The Warriors coach, Callisto Pasuwa, seeking to change fortunes, withdrew Nyasha Mushekwi and brought on Cuthbert Malajila. It was a doubtful change, considering that he left the in-form Tendai Ndoro on the bench.
Inside a few minutes of his introduction, Malajila missed the game’s golden chance, when he found himself one on one with the Algerian goalkeeper, setting the stage for an Algerian equalizer moments later. It was a classical Mahrez goal, but one the Zimbabwean goalkeeper should have saved.
The last few minutes of the game were nervous for the Warriors but they held on. It was a game Zimbabwe could have won, a game Malajila threw away.
At the end the Warriors held on to a point. And in the scuffles of the game, where the midfield were reduced to spectators in an affair entirely dominated by forwards, it is ironic that for Zimbabwe the outstanding performer was Willard Katsande.
The Kaizer Chiefs anchorman harried and chased, tackled and won the ball, breaking up Algerian attacks time and again and gave his heart to the game. One hopes he will be paired with a more mobile partner in the games to come. His midfield partner of the day, Danny Phiri, is an able ball winner, as much a tough tackler as Katsande himself, but he was found wanting when Zimbabwe were in possession.
In possession the Warriors lacked an authoritative figure with the mobility, vision and inventiveness in midfield required to control the match. Without such a central midfielder they had no option but to punt the ball upfield to their forwards rather than build up play from the middle. The Vitesse midfielder Marvelous Nakamba should be considered for future matches, seeing how ineffective the Warriors were in the middle of the pitch.
Callisto Pasuwa will also have to display greater coaching acumen than he did in this game, particularly in the second half where the team was reduced to defending for long periods and several players drifted aimlessly around the pitch. His team selection is also questionable, and there will be questions of why he didn’t bring in Tendai Ndoro or another central midfielder or winger in place of, say, a tiring Mahachi later on. He is one of the least experienced coaches at the tournament and on this grandest of stages it showed.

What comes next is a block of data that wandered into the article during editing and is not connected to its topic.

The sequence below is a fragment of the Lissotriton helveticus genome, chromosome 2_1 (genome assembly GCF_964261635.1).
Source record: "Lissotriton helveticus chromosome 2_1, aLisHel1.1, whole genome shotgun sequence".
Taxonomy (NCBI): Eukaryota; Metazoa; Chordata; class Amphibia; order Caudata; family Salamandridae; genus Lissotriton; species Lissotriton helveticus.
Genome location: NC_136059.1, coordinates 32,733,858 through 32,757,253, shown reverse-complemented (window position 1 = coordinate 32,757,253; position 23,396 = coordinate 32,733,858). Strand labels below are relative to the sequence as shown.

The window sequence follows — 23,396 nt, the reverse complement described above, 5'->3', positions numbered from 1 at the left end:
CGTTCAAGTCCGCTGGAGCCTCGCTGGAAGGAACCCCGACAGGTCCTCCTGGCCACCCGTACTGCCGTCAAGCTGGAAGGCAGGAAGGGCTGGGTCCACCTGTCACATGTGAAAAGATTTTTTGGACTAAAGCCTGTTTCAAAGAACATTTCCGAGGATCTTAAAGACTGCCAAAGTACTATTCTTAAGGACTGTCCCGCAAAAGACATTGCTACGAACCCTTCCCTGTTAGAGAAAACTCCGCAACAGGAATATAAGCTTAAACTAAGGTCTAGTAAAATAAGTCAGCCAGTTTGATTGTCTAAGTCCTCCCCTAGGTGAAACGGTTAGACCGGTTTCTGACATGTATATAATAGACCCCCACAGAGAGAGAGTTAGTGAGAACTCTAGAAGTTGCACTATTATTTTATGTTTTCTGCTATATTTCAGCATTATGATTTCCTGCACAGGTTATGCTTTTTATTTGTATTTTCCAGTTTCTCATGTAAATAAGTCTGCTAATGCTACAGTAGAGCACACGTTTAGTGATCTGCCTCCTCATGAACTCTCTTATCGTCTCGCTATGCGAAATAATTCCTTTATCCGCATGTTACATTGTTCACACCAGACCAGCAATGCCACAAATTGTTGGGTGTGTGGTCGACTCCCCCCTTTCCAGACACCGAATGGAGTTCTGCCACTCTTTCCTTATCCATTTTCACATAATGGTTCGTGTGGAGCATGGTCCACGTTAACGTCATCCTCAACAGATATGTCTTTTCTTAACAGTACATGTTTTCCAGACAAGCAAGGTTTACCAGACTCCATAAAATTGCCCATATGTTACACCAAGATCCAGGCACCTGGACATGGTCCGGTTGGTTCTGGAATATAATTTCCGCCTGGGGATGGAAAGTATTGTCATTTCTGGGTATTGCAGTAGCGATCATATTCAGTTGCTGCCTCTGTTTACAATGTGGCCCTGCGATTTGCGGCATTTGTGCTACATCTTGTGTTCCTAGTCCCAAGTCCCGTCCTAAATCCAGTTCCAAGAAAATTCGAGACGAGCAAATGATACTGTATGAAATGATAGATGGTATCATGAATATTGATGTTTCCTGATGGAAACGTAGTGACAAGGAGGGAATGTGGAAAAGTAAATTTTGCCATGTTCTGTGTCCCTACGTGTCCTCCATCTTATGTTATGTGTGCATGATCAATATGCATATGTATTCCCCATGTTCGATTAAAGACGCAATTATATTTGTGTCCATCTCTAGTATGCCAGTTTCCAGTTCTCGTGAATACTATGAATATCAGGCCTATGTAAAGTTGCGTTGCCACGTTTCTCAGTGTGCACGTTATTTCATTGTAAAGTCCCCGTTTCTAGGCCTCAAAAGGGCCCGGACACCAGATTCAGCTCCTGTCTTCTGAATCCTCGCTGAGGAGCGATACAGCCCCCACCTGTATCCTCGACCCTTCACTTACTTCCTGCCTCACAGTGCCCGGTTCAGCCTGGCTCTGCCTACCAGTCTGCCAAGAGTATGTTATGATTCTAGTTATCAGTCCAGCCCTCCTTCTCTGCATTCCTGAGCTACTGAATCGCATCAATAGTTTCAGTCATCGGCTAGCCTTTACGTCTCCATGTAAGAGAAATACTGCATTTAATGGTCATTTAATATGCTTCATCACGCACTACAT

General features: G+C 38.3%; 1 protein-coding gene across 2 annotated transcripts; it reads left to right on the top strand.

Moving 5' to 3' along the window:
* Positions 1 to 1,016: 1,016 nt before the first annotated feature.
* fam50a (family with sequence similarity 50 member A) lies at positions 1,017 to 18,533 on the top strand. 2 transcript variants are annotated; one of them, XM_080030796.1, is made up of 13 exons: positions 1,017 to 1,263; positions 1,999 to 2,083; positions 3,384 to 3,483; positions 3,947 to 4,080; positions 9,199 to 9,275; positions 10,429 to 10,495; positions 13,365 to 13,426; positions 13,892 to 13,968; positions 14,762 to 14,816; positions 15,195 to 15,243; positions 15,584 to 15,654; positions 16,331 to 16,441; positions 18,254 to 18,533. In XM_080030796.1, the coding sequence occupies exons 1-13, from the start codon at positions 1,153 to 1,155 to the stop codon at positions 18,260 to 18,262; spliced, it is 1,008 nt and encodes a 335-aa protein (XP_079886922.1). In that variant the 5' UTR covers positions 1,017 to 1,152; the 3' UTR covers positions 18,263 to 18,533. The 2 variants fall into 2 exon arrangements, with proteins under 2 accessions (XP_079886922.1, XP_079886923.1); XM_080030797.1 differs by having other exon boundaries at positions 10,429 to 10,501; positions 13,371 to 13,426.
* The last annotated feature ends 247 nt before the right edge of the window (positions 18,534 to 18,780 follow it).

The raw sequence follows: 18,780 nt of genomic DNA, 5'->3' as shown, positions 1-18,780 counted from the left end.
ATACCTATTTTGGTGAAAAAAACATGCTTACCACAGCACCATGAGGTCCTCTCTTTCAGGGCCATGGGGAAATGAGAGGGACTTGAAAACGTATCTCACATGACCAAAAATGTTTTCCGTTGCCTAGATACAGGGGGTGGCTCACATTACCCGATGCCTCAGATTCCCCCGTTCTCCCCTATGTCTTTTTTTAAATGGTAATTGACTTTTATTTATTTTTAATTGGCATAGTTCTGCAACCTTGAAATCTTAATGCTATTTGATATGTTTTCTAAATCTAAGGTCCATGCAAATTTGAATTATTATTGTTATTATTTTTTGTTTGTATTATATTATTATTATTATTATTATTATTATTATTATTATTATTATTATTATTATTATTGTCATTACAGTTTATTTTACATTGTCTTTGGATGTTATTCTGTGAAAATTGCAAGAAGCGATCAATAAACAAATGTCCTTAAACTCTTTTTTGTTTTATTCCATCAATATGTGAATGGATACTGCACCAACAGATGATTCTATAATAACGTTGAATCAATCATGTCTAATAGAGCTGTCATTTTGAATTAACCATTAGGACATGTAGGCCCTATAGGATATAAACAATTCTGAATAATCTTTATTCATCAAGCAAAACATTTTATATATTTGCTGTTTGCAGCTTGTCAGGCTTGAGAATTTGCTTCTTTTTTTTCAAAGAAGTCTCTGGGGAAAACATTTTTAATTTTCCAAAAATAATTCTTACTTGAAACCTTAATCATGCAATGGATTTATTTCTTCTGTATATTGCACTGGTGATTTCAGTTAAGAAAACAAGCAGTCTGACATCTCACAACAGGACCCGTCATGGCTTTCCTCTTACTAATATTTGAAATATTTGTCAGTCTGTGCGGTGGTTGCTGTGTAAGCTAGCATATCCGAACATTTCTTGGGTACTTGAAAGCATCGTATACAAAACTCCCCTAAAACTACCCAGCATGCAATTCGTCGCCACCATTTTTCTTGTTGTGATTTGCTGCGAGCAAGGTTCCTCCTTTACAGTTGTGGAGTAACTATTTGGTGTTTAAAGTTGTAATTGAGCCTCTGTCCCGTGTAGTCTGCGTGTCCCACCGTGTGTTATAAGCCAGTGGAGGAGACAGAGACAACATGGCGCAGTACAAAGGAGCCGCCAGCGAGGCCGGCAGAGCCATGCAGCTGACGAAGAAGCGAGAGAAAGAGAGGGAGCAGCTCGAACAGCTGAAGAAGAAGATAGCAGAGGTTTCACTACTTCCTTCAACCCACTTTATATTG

Still, it was a game that Zimbabwe will feel they ought to have won. It would have been an entirely different story had Cuthbert Malajila put away his chance and on another day Billiart could have scored two or three.
Callisto Pasuwa will also be encouraged by his charges’ performance and their refusal to be cowed by the stage or their opponents. The hope is that they will take heart from this draw, and build on it in the coming games against Tunisia and Senegal.
A win against Tunisia now looks possible and, judging from this spirited performance, the Warriors can get at least a draw against Senegal and realistically qualify from one the tournament’s toughest groups.
It was a thrilling match, and a reminder of the game’s most enduring lesson – that the whole is not always a sum of its parts. Football is a team sport, and beyond having a talented squad, the team that plays well together is more likely to win. Especially in national teams where the teams have little time to gel and get used to one another.
The Guardian’s Peter Doyle, in his analysis of the tournament’s teams had given Zimbabwe no chance, saying their stay in the tournament would be short. It seems he will be proved wrong.
After all, the game is 90 minutes, the ball is round. That much is fact. The rest, who can say?